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dc.contributor.advisorMilne, Richard
dc.contributor.advisorKenicer, Greg
dc.contributor.advisorNagalingum, Nathalie
dc.contributor.advisorHenwood, Murray
dc.contributor.authorClugston, James Andrew Ronald
dc.date.accessioned2019-12-12T12:12:25Z
dc.date.available2019-12-12T12:12:25Z
dc.date.issued2019-11-23
dc.identifier.urihttps://hdl.handle.net/1842/36606
dc.description.abstractCycad species exist as small fragmented populations, therefore understanding their genetic variation is imperative for their conservation to ensure their long-term survival. Genetic data plays a fundamental role in identifying genotypes and detecting populations with the highest genetic diversity. This project uses next generation sequencing (NGS) and restriction associated DNA sequencing (RADseq) to identify thousands of genome-wide polymorphisms from populations of selected cycad species from the Northern Territory, Australia, namely: Cycas armstrongii, Cycas calcicola, Cycas maconochiei ssp. maconochiei and the interspecific hybrid C. armstrongii x maconochiei. RADseq was used to determine intra- and interspecific genetic variation in populations, verify the putative hybrid, recognize populations of conservation priority and determine if botanic garden collections currently represent the genetic diversity inherent in the wild. Cycas calcicola showed very low levels of genetic diversity and high inbreeding, and although there was significant geographic partitioning between populations in the Katherine and Litchfield National Park regions, which correlated with genetic differentiation. Additionally, the results showed that C. calcicola was not genetically, well represented in ex-situ collections. The genomic diversity of Cycas armstrongii, C. maconochiei ssp. maconochiei and C. armstrongii x maconochiei differs from that of C. calcicola and shows very low levels of genetic diversity yet generally with lower levels of inbreeding. The results show little genetic distance between Cycas armstrongii and C. maconochiei ssp. maconochiei, the most likely explanation is that they represent morphological extremes of a single species. The results from RADseq have far reaching significance for the conservation of cycads. In the case of C. calcicola, a far more structured acquisition of genetic material will be required if the full genetic diversity of this species is to be preserved in ex-situ collections.en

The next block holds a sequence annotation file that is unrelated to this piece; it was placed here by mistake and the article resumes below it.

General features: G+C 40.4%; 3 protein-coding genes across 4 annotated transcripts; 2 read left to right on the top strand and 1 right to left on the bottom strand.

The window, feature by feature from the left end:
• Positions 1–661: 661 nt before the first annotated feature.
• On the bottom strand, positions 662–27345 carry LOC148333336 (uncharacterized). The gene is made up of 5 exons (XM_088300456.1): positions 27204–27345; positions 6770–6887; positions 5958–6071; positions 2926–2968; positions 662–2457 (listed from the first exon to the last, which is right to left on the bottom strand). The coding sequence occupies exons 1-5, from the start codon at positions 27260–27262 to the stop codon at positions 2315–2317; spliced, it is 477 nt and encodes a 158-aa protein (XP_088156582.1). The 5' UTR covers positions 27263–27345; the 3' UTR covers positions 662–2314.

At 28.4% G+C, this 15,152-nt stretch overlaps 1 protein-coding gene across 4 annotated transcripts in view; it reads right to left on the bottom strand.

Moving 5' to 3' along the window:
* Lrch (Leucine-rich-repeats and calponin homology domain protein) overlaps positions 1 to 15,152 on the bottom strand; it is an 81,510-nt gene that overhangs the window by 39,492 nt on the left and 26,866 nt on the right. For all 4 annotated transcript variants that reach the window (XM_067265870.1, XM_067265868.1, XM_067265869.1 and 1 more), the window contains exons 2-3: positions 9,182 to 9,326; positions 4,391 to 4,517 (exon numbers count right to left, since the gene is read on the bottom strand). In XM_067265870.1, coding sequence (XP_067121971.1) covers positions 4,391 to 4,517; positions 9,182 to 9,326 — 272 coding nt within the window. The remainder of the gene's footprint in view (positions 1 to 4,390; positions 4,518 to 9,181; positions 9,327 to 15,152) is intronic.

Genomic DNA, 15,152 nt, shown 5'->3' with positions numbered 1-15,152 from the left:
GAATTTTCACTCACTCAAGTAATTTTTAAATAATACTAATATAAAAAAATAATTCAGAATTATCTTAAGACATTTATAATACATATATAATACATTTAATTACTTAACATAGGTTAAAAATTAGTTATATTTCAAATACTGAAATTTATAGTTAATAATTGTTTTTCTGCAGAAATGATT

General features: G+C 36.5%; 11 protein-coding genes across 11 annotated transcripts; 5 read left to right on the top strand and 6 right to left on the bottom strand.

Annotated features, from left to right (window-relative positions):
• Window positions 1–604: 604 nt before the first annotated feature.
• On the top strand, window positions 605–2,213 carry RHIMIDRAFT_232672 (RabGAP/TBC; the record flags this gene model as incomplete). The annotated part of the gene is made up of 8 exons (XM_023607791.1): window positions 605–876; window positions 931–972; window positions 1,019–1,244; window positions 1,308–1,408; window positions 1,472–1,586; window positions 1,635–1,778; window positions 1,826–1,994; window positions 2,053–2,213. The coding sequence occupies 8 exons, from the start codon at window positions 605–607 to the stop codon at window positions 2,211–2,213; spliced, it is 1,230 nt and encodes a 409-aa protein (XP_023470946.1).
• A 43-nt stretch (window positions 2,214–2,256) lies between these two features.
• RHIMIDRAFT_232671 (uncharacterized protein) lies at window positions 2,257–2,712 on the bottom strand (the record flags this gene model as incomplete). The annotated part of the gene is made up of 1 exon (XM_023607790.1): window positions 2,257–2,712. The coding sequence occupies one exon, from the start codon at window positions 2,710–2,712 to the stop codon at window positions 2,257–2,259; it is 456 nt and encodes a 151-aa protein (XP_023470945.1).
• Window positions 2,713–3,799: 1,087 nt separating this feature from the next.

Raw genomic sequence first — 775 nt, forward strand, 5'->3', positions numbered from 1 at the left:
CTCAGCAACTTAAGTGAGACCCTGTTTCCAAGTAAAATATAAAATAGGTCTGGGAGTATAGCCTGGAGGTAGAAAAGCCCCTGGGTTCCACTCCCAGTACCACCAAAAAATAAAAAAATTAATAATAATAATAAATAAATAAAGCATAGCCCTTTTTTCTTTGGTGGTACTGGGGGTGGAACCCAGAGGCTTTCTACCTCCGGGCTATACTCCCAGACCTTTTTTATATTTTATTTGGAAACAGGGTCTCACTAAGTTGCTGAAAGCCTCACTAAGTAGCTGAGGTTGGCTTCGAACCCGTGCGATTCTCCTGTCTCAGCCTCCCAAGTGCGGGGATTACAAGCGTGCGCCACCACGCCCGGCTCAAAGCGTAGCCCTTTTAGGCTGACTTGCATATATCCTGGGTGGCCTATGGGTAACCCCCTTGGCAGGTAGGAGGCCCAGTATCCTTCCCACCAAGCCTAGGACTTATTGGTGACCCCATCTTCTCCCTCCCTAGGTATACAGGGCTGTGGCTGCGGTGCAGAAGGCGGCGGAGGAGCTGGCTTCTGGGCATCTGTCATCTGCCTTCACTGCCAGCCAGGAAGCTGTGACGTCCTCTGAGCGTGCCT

dc.contributor.sponsorBiotechnology and Biological Sciences Research Council (BBSRC)en
dc.language.isoenen
dc.publisherThe University of Edinburghen
dc.relation.hasversionClugston, J. et al., 2016. Zamia (Zamiaceae) Phenology in a Phylogenetic Context: Does in situ Reproductive Timing Correlate with Ancestry? Edinburgh Journal of Botany, 73(3), pp. 345-370.en
dc.subjectCycasen
dc.subjectCycaden
dc.subjectRADseqen
dc.subjectconservation genomicsen
dc.subjectpopulationen
dc.subjectCycadaceaeen
dc.titleNew approaches for the conservation genomics of the genus Cycas L. in Australiaen
dc.typeThesis or Dissertationen
dc.type.qualificationlevelDoctoralen
dc.type.qualificationnamePhD Doctor of Philosophyen


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